Three people have been injured in a bushfire north of Bundaberg in southern Queensland, authorities say.
The fast-moving bushfire that started on Monday afternoon is burning through a timber plantation near Bundaberg.
The Queensland Ambulance Service (QAS) said a man aged in his 50s suffered burns to his face, arms and neck, and was also being treated for smoke inhalation.
The QAS said a woman aged in her 60s had minor burns to her face was being taken by ambulance to Bundaberg hospital, while a second man aged in his 50s was taken to hospital as a precaution.
No other details were available.
The Queensland Fire and Emergency Service (QFES) said residents at Lowmead and Pine Creek should be prepared to leave in case the fire worsens.
QFES said in its alert at 9.25pm that the dangerous fire was travelling in a south-westerly direction towards Lowmead Road, and affecting residents along Tableland Road, south of Mitchell Road, and Lowmead Road, west of Mitchell Road.
Earlier, authorities said residents north of the fire, including along Lowmead Road, should travel in a south-westerly direction via John Clifford Way and then north via the Bruce Highway towards Miriam Vale.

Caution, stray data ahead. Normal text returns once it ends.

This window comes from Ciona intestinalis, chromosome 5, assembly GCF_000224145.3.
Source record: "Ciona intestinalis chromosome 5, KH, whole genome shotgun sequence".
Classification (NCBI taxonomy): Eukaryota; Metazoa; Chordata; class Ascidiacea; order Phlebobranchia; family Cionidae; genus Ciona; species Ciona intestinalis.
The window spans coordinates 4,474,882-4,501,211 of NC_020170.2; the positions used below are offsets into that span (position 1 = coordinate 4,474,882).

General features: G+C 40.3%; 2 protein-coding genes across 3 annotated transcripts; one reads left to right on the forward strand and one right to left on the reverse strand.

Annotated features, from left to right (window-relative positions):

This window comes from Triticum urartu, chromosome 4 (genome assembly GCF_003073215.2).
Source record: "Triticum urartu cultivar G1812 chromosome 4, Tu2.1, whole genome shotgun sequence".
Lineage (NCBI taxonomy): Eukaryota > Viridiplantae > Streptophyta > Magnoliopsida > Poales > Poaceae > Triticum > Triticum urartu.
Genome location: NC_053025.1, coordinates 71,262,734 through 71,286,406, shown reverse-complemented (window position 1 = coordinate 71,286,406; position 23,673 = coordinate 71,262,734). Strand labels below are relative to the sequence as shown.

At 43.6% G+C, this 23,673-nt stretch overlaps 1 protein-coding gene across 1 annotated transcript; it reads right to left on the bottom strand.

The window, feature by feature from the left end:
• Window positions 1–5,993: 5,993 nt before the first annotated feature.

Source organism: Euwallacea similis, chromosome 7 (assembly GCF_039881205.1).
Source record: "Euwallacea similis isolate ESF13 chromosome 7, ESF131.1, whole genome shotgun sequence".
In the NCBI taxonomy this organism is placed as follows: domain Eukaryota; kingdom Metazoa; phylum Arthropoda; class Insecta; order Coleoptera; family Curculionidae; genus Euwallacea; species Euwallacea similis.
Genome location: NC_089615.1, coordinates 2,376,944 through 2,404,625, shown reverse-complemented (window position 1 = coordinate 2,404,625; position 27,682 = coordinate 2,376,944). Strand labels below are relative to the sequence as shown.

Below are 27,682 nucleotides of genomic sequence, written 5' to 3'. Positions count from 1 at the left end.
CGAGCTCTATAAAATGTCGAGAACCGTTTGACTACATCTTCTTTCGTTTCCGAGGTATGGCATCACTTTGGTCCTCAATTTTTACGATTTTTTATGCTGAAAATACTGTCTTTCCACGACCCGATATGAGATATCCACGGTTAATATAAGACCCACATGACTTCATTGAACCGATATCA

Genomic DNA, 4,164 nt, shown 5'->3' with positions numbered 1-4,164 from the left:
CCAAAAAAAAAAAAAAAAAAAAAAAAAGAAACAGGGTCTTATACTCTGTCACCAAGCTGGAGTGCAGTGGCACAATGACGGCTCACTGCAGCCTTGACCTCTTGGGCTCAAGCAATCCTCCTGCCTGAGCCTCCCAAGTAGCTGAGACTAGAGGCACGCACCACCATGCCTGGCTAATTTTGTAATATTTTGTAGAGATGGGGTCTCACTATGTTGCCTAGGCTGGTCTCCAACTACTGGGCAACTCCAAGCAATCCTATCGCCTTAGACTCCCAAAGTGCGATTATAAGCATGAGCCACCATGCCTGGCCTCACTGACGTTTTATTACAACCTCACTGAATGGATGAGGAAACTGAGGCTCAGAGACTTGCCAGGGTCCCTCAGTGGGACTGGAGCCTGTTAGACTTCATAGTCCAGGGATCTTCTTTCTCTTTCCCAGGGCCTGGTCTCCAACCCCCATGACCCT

Residents south of the fire are advised to travel in a south-easterly direction via Lowmead Road towards Rosedale.
There are no reports of any homes being lost in the fire so far.
Blaze flares up, closing highway
Hundreds of hectares had already burnt and many more were still alight as the blaze flared up again on Tuesday, forcing the closure of the Isis Highway.
Waterbombing aircraft have been going non-stop since the fire broke out on Monday, returning to Bundaberg airport every few minutes to fill up.
QFES Acting Inspector Archie Andrews there had been numerous crews on the ground since Monday working under very difficult conditions with the wind.
“There was a couple of homes, one about 10.30 last night, that came under direct threat, and we put four urban appliances on there and we laid a foam blanket around the house and surround to protect it from the ember attack,” he said.
“It’s taking its toll as far as far as fatigue is concerned so it’s something we’re very mindful of.”
Acting Police Inspector Michael McGarry said authorities had door-knocked in the area to advise residents to be alert and consider leaving or at least make preparations.
“This is very trying conditions … so as you can imagine it’s putting enormous strain on assets,” he said.